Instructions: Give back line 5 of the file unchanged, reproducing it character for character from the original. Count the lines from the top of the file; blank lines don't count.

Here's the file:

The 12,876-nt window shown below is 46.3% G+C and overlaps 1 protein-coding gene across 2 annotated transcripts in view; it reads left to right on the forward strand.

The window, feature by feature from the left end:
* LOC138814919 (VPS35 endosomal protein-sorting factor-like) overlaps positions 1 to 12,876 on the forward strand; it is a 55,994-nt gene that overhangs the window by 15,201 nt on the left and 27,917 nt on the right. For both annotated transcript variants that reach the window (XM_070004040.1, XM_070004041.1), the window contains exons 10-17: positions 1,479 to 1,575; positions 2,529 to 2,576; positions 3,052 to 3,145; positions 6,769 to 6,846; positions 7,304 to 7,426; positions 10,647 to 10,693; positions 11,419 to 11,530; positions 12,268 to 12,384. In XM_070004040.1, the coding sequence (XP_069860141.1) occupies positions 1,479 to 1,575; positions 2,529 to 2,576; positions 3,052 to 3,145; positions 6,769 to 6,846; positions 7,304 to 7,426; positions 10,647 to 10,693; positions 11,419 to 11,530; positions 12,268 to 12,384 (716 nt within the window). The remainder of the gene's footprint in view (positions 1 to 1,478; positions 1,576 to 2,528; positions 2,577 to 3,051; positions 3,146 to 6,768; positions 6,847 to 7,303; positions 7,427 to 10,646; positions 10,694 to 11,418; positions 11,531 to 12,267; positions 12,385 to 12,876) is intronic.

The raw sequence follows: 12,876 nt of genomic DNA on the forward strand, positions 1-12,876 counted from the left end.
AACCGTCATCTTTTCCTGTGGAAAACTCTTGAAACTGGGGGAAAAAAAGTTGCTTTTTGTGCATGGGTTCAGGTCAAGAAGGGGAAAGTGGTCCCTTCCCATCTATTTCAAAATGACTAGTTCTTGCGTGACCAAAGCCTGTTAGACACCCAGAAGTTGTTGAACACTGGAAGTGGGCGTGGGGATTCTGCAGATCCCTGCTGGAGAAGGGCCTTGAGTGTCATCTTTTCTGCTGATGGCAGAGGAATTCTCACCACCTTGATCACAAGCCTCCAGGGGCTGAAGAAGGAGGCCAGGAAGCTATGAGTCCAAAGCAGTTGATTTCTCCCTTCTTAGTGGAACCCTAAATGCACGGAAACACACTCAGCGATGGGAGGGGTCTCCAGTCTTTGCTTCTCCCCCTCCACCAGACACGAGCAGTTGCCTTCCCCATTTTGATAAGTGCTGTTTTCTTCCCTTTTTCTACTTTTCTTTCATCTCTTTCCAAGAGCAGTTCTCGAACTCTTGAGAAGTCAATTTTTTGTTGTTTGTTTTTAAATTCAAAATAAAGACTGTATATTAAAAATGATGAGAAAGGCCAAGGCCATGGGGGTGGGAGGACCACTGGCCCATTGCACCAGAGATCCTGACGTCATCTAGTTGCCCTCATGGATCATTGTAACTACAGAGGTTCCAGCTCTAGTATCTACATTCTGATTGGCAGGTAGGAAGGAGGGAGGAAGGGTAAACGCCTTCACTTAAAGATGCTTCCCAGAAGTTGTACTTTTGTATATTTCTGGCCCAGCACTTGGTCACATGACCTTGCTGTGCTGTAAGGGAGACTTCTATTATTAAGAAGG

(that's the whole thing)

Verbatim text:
AACCGTCATCTTTTCCTGTGGAAAACTCTTGAAACTGGGGGAAAAAAAGTTGCTTTTTGTGCATGGGTTCAGGTCAAGAAGGGGAAAGTGGTCCCTTCCCATCTATTTCAAAATGACTAGTTCTTGCGTGACCAAAGCCTGTTAGACACCCAGAAGTTGTTGAACACTGGAAGTGGGCGTGGGGATTCTGCAGATCCCTGCTGGAGAAGGGCCTTGAGTGTCATCTTTTCTGCTGATGGCAGAGGAATTCTCACCACCTTGATCACAAGCCTCCAGGGGCTGAAGAAGGAGGCCAGGAAGCTATGAGTCCAAAGCAGTTGATTTCTCCCTTCTTAGTGGAACCCTAAATGCACGGAAACACACTCAGCGATGGGAGGGGTCTCCAGTCTTTGCTTCTCCCCCTCCACCAGACACGAGCAGTTGCCTTCCCCATTTTGATAAGTGCTGTTTTCTTCCCTTTTTCTACTTTTCTTTCATCTCTTTCCAAGAGCAGTTCTCGAACTCTTGAGAAGTCAATTTTTTGTTGTTTGTTTTTAAATTCAAAATAAAGACTGTATATTAAAAATGATGAGAAAGGCCAAGGCCATGGGGGTGGGAGGACCACTGGCCCATTGCACCAGAGATCCTGACGTCATCTAGTTGCCCTCATGGATCATTGTAACTACAGAGGTTCCAGCTCTAGTATCTACATTCTGATTGGCAGGTAGGAAGGAGGGAGGAAGGGTAAACGCCTTCACTTAAAGATGCTTCCCAGAAGTTGTACTTTTGTATATTTCTGGCCCAGCACTTGGTCACATGACCTTGCTGTGCTGTAAGGGAGACTTCTATTATTAAGAAGG